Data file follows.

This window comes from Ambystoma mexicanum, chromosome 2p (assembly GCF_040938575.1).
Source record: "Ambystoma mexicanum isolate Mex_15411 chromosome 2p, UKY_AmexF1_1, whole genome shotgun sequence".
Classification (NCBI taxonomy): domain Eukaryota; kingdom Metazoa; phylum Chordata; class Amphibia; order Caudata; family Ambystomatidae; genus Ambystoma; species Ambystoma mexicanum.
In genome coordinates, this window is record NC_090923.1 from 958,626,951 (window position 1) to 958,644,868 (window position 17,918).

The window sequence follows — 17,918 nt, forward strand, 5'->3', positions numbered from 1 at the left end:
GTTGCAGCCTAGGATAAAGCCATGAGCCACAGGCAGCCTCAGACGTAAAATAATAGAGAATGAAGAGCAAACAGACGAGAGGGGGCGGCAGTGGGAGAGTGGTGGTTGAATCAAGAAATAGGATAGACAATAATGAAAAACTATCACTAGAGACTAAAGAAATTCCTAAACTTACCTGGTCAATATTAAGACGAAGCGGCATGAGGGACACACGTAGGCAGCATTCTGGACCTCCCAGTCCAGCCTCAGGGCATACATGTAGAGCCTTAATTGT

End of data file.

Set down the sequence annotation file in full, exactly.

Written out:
This window comes from Ambystoma mexicanum, chromosome 2p (assembly GCF_040938575.1).
Source record: "Ambystoma mexicanum isolate Mex_15411 chromosome 2p, UKY_AmexF1_1, whole genome shotgun sequence".
Classification (NCBI taxonomy): domain Eukaryota; kingdom Metazoa; phylum Chordata; class Amphibia; order Caudata; family Ambystomatidae; genus Ambystoma; species Ambystoma mexicanum.
In genome coordinates, this window is record NC_090923.1 from 958,626,951 (window position 1) to 958,644,868 (window position 17,918).

The window sequence follows — 17,918 nt, forward strand, 5'->3', positions numbered from 1 at the left end:
GTTGCAGCCTAGGATAAAGCCATGAGCCACAGGCAGCCTCAGACGTAAAATAATAGAGAATGAAGAGCAAACAGACGAGAGGGGGCGGCAGTGGGAGAGTGGTGGTTGAATCAAGAAATAGGATAGACAATAATGAAAAACTATCACTAGAGACTAAAGAAATTCCTAAACTTACCTGGTCAATATTAAGACGAAGCGGCATGAGGGACACACGTAGGCAGCATTCTGGACCTCCCAGTCCAGCCTCAGGGCATACATGTAGAGCCTTAATTGT